If you are talking about SLA (sealed lead-acid) batteries, then this is sort-of correct.
Photo Voltaic Arrays (PVA) don’t behave the same way. They convert the energy in light into current flow. As long as there is light there is current flow. Batteries, on the other hand, convert a fixed amount of chemical energy into electrical energy. When the chemicals are gone so is the energy. If the energy draw is too much, the battery can suffer a pole-reversal from negative to positive. Rechargable batteries have the ability to convert the low potential energy chemical matrix into a high potential energy state through the addition of current. They have a limited number and range of this chemical reaction which sets the life of the battery.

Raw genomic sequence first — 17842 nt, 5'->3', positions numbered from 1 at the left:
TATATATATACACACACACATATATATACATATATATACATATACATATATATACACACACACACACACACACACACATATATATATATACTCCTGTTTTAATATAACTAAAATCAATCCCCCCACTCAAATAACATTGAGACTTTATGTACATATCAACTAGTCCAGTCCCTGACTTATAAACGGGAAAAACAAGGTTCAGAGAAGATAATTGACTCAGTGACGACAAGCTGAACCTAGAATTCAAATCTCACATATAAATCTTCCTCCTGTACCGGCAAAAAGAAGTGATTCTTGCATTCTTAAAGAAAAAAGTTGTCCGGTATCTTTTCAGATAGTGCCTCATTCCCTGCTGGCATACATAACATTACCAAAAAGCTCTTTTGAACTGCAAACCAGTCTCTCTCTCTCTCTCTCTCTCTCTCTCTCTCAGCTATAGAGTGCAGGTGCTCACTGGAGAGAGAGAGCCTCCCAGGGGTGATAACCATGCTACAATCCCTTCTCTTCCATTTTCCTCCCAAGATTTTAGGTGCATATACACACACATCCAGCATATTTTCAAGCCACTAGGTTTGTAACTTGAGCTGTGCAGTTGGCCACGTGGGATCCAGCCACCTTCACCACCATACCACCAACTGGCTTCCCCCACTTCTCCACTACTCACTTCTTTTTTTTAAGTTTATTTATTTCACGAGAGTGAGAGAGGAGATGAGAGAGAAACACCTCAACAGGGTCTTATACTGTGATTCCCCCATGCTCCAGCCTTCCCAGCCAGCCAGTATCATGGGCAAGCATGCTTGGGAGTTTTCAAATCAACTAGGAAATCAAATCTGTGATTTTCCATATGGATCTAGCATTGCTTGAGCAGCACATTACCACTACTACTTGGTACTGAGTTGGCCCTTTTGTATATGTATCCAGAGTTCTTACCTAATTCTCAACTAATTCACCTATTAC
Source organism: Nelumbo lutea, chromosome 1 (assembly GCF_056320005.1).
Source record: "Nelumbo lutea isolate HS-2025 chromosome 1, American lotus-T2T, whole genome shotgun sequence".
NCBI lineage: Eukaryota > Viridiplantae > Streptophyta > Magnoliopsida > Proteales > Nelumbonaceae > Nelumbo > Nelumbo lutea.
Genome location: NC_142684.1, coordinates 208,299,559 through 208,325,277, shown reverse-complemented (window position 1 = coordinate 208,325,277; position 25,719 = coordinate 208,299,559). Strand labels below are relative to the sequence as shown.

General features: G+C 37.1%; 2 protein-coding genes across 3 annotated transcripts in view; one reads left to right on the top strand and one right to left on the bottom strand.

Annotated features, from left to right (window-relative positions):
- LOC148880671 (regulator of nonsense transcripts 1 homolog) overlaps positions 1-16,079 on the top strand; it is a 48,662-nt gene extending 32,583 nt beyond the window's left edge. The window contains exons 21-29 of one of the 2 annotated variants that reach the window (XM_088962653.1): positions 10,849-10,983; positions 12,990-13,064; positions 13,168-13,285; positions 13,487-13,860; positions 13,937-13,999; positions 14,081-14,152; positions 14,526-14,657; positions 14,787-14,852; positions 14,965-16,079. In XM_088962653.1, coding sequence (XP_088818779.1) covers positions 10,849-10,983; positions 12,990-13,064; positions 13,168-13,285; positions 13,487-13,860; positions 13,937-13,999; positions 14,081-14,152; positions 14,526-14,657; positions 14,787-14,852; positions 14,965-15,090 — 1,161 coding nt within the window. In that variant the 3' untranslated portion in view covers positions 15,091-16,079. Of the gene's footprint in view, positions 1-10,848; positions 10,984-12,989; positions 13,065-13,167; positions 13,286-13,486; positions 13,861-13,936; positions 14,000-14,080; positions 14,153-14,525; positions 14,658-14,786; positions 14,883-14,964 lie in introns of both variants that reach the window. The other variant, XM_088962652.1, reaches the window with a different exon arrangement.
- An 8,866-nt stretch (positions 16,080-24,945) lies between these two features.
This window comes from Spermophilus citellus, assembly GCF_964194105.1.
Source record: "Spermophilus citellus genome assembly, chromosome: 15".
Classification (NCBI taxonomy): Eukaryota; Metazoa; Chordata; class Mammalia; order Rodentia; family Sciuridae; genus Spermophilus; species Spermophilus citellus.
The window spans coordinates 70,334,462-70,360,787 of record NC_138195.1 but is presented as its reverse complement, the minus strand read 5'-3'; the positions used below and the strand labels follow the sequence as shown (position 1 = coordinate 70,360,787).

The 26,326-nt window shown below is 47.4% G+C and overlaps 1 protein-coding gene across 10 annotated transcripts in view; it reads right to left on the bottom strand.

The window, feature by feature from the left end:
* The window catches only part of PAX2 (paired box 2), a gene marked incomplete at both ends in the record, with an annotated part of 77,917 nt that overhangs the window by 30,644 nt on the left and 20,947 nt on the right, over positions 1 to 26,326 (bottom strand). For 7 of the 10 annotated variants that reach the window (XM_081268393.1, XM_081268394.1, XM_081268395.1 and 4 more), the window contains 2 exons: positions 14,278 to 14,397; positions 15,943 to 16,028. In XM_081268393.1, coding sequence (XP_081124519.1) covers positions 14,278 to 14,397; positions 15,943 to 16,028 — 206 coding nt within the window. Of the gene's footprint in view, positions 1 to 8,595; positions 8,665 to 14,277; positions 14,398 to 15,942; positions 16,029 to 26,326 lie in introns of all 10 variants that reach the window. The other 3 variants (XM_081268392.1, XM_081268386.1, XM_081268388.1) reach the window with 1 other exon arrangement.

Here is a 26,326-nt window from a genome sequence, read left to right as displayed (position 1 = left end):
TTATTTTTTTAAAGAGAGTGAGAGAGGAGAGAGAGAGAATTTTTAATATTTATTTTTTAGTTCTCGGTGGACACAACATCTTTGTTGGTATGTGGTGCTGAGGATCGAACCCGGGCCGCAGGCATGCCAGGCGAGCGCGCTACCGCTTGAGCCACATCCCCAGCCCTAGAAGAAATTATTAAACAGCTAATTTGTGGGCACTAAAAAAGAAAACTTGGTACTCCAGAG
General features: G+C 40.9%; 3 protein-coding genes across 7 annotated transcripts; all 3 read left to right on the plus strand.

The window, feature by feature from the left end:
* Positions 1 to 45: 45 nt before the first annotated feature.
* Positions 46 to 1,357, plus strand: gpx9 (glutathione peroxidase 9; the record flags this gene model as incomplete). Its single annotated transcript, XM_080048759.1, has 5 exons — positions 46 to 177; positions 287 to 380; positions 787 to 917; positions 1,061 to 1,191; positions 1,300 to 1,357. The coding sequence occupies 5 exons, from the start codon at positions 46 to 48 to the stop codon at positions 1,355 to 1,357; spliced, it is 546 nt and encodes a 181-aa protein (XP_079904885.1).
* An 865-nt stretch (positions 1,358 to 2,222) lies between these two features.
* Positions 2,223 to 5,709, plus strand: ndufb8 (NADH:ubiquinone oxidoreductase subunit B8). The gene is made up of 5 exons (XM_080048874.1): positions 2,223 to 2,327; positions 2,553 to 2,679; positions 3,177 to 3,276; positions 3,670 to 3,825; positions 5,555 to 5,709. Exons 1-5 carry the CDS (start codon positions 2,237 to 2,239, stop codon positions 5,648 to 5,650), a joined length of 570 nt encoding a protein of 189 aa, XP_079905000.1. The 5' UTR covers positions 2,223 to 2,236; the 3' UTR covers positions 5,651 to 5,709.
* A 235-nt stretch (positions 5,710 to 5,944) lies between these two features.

PVA’s don’t work this way. They take the energy from the sun and convert it into current flow. They don’t use chemical conversions and so, don’t suffer chemical breakdown like batteries. They are a source of energy to the battery array.
Without any actual values, the words can sound scary but when the terms of the test are known, the claims lose their power.
For this situation to occur, the battery chain must start fully charged, be used constantly until dead, then recharged fully, then used constantly until dead, ad infinitum. The real world is rarely like that. Every time the circuit is opened, the batteries create a gentle recharging effect that tends to even out the load to all the batteries. In addition, the recharging circuits in PVA’s control current flow to prevent overcharge and to deal with potential pole-reversal.
A case of apples and oranges.